If you were selected to be placed on the ballot in the past, but did not win the election, you should not take it personally. You were a strong candidate or you would not have been selected to be placed on the ballot! The ideal ballot has two well-qualified candidates for each position. Someone will win and someone will lose. Don’t let that end your chance for service: consider running again for the same position or consider a different position. The qualifications of candidates change every year. Leave it to the Nominating Committee to determine whether you should be re-considered for a particular position. The Nominating Committee will not place you on the ballot if you are not a deserving candidate. If they do not place you on the ballot, no one has to know. The Nominating Committee must keep all deliberations confidential.
According to the Nominating Committee’s Standing Rules of Procedures, committee members may NOT disclose who else is running for a particular office with one exception: if an incumbent is running, that information can be shared with someone considering the position.
If I like an incumbent and think that person is doing a nice job, why should I still consider running?
Often the Nominating Committee hears members suggest this. Our strongest answer: there have been several situations in which the incumbent has had to resign during their term, for unforeseeable reasons. We need a strong ballot, because according the ACNM By-Laws, the next in line to fill a vacancy is the alternate candidate. It is important that each candidate on the ballot have the qualifications to fulfill the position.
The committee is diligent about development of a sound ballot. It is difficult to hear criticisms of who is or is not on the ballot (names or qualifications). We make every effort to follow the Standing Rules of Procedures, contact and review potential candidates carefully, and maintain a non-biased attitude toward determining the final slate. Other frustrations include working with those who seem like they would be well-qualified, say they will turn in their paperwork, and then never follow-through or decide not to run days before the final deadline. The Nominating Committee can only develop a slate based on qualified candidates who are willing to run!
It is within the Nominating Committee Standing Rules of Procedures for the committee members to contact potential candidates. The primary way the nominating committee obtains potential candidates is through direct inquiries of interested members, but we can independently solicit candidates. You elected us because of our insight and contacts; we try to put them to good use.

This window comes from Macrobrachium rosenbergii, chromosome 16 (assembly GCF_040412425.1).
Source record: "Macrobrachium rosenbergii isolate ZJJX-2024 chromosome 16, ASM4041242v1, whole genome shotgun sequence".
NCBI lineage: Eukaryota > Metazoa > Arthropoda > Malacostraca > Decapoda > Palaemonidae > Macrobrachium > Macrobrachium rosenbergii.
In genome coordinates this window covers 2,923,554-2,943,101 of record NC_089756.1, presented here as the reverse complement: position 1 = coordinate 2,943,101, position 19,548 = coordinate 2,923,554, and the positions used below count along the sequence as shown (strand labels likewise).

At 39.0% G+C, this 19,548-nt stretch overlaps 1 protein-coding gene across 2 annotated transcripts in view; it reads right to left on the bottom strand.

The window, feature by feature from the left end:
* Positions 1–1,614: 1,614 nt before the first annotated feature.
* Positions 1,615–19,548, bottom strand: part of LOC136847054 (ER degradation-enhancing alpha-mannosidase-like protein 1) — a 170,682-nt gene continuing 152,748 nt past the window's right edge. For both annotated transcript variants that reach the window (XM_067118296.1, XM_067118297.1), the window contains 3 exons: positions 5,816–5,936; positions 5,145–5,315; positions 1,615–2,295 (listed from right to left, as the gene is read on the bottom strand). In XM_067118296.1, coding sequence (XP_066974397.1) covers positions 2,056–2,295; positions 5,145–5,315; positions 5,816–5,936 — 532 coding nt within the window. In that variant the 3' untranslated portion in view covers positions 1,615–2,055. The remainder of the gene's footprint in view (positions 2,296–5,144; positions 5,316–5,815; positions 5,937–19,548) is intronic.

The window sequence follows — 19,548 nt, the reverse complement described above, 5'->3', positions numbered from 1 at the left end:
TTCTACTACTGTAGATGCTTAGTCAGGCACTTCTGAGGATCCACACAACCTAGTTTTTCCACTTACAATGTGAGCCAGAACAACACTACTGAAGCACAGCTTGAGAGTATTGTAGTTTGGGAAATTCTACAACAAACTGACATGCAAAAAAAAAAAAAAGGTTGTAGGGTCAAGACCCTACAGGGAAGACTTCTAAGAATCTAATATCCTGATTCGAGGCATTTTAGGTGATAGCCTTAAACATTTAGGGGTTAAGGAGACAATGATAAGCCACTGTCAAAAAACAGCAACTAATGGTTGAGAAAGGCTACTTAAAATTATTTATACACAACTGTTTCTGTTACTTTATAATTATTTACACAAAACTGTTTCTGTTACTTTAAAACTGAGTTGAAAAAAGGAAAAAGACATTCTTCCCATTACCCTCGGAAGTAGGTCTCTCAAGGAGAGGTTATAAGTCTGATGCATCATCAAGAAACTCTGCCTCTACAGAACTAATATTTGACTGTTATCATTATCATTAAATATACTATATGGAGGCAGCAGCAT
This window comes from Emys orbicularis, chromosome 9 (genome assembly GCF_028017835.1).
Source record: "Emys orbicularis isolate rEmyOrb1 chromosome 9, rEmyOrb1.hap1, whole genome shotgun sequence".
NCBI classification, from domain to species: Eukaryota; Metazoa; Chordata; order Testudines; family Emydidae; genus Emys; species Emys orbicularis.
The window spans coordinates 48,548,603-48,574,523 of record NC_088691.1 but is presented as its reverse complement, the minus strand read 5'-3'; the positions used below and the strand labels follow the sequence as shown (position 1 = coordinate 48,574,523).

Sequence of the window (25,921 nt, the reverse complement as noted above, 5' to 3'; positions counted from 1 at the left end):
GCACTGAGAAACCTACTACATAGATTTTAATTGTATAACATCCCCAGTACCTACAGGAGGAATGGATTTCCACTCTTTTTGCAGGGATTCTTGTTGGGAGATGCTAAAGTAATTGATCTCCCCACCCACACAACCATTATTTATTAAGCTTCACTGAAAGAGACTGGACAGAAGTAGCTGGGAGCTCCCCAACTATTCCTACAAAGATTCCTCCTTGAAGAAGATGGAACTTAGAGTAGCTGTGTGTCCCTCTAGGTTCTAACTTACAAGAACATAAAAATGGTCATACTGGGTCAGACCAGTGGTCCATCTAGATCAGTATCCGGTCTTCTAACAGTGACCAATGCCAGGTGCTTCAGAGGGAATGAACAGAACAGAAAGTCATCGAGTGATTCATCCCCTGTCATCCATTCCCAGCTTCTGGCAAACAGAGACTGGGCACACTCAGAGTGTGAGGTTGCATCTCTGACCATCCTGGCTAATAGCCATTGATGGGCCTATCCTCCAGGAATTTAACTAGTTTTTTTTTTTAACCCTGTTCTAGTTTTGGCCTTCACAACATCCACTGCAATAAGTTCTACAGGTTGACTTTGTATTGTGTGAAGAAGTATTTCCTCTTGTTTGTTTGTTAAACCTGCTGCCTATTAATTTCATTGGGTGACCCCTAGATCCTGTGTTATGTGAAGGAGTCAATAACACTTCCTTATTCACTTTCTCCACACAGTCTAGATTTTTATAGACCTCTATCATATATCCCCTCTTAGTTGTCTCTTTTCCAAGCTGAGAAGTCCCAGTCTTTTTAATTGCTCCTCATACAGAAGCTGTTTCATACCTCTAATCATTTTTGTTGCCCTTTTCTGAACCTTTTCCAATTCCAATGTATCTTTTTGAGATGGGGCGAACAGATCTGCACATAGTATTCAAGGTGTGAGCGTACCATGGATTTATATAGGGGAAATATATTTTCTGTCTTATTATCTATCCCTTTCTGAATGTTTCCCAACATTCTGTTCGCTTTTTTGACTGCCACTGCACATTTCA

We get to serve ACNM knowing our efforts directly impact maintaining a strong organization so that midwifery will continue in the national arena for health care. The Nominating Committee functions independently of the ACNM national office staff or board of directors. There are Nominating Committee Standing Rules of Procedures which we agree to follow. These procedures are available for any interested member to review. The committee members also sign a confidentiality agreement. Your discussions with Nominating Committee members, including questions about positions, submitting your paperwork for consideration, or candidates running, are held confidential. The diversity on the Nominating Committee and commitment to the ACNM organization, and to fair process decreases the chance of overt influence. We work hard to prepare a strong ballot. Our democratic process allows for you to select the candidate you most feel can represent you and the profession. From the Nominating Committee’s perspective, our satisfaction is achieved by presenting a complete, well-rounded ballot where every candidate on the ballot is highly qualified and well suited to meet the needs of the position in serving the membership. When members have a hard time choosing between candidates when casting their vote, the Nominating Committee knows they’ve hit their mark.
The official duties are described in the ACNM Bylaws. Any current member of the ACNM Board of Directors or committee will gladly talk to potential candidates. The following is provided as a general description of activities/responsibilities undertaken by members of the BOD and nominating committee.
The nominating committee has a very important responsibility. You must be willing to actively seek the names of qualified individuals who will run for office and fulfill his or her term in a responsible manner. The nominating committee meets at the ACNM Annual Meeting, where the Chair of the Committee reports on the election results, and meets several other times via conference call or email chat. Diverse representation is important to the future of this profession, so members from all geographic locations and family backgrounds are encouraged to participate in this important role. E-mail is a must!
Members of the Board of Directors serve a three-year term (except the President-Elect, who serves one year as President-Elect and three years as President), limited to two consecutive terms. If a member serves consecutive terms, he or she is eligible for nomination after one year has elapsed from the end of service. Members of the Board of Directors must be able to attend at least 4 two and half day meetings a year. Most, but not all, of the meetings are over the weekend. In addition, they attend the ACNM Annual Meeting. E-mail is a must!
Submit a completed Consent to Serve form by July 20, 2012. The Nominating Committee encourages all interested members to explore the possibility of running for office. The committee is also seeking suggestions regarding who might need to be encouraged to be a candidate. Click here to access the consent to serve form.